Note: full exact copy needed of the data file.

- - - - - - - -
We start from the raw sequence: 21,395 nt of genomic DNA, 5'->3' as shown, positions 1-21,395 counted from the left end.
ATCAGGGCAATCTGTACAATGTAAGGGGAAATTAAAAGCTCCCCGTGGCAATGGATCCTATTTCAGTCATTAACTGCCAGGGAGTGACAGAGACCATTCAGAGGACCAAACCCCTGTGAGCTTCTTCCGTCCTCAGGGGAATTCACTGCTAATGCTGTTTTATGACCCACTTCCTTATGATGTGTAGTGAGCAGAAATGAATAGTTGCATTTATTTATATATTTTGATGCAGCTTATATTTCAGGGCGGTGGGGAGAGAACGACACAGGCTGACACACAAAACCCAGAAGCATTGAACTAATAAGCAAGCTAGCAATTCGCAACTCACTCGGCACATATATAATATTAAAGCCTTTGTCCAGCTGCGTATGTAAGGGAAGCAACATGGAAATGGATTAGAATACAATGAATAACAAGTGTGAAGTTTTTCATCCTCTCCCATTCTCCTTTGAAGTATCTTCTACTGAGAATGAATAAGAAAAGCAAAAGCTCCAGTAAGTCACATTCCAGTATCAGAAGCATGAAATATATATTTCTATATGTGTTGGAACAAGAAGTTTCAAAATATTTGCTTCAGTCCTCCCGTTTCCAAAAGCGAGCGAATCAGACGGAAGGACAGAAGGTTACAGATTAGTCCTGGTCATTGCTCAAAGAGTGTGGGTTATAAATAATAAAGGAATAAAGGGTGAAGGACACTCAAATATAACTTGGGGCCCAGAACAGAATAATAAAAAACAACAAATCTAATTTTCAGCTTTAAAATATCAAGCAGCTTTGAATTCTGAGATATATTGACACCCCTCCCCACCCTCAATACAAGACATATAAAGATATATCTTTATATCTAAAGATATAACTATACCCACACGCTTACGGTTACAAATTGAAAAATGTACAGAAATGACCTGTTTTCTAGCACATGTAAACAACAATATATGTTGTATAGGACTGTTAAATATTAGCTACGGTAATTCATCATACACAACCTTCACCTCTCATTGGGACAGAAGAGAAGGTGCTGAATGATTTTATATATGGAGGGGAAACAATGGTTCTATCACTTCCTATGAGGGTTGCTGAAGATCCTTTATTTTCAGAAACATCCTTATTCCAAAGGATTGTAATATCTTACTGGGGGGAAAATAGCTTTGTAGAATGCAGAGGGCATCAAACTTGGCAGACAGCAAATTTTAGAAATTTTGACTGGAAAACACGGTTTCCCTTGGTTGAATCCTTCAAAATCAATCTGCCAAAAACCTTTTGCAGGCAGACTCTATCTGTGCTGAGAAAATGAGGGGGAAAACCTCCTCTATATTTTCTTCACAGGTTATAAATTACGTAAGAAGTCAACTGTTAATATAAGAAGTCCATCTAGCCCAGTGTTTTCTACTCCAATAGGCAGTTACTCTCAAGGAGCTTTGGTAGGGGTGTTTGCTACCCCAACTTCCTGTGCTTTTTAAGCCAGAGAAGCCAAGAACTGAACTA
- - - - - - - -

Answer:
We start from the raw sequence: 21,395 nt of genomic DNA, 5'->3' as shown, positions 1-21,395 counted from the left end.
ATCAGGGCAATCTGTACAATGTAAGGGGAAATTAAAAGCTCCCCGTGGCAATGGATCCTATTTCAGTCATTAACTGCCAGGGAGTGACAGAGACCATTCAGAGGACCAAACCCCTGTGAGCTTCTTCCGTCCTCAGGGGAATTCACTGCTAATGCTGTTTTATGACCCACTTCCTTATGATGTGTAGTGAGCAGAAATGAATAGTTGCATTTATTTATATATTTTGATGCAGCTTATATTTCAGGGCGGTGGGGAGAGAACGACACAGGCTGACACACAAAACCCAGAAGCATTGAACTAATAAGCAAGCTAGCAATTCGCAACTCACTCGGCACATATATAATATTAAAGCCTTTGTCCAGCTGCGTATGTAAGGGAAGCAACATGGAAATGGATTAGAATACAATGAATAACAAGTGTGAAGTTTTTCATCCTCTCCCATTCTCCTTTGAAGTATCTTCTACTGAGAATGAATAAGAAAAGCAAAAGCTCCAGTAAGTCACATTCCAGTATCAGAAGCATGAAATATATATTTCTATATGTGTTGGAACAAGAAGTTTCAAAATATTTGCTTCAGTCCTCCCGTTTCCAAAAGCGAGCGAATCAGACGGAAGGACAGAAGGTTACAGATTAGTCCTGGTCATTGCTCAAAGAGTGTGGGTTATAAATAATAAAGGAATAAAGGGTGAAGGACACTCAAATATAACTTGGGGCCCAGAACAGAATAATAAAAAACAACAAATCTAATTTTCAGCTTTAAAATATCAAGCAGCTTTGAATTCTGAGATATATTGACACCCCTCCCCACCCTCAATACAAGACATATAAAGATATATCTTTATATCTAAAGATATAACTATACCCACACGCTTACGGTTACAAATTGAAAAATGTACAGAAATGACCTGTTTTCTAGCACATGTAAACAACAATATATGTTGTATAGGACTGTTAAATATTAGCTACGGTAATTCATCATACACAACCTTCACCTCTCATTGGGACAGAAGAGAAGGTGCTGAATGATTTTATATATGGAGGGGAAACAATGGTTCTATCACTTCCTATGAGGGTTGCTGAAGATCCTTTATTTTCAGAAACATCCTTATTCCAAAGGATTGTAATATCTTACTGGGGGGAAAATAGCTTTGTAGAATGCAGAGGGCATCAAACTTGGCAGACAGCAAATTTTAGAAATTTTGACTGGAAAACACGGTTTCCCTTGGTTGAATCCTTCAAAATCAATCTGCCAAAAACCTTTTGCAGGCAGACTCTATCTGTGCTGAGAAAATGAGGGGGAAAACCTCCTCTATATTTTCTTCACAGGTTATAAATTACGTAAGAAGTCAACTGTTAATATAAGAAGTCCATCTAGCCCAGTGTTTTCTACTCCAATAGGCAGTTACTCTCAAGGAGCTTTGGTAGGGGTGTTTGCTACCCCAACTTCCTGTGCTTTTTAAGCCAGAGAAGCCAAGAACTGAACTA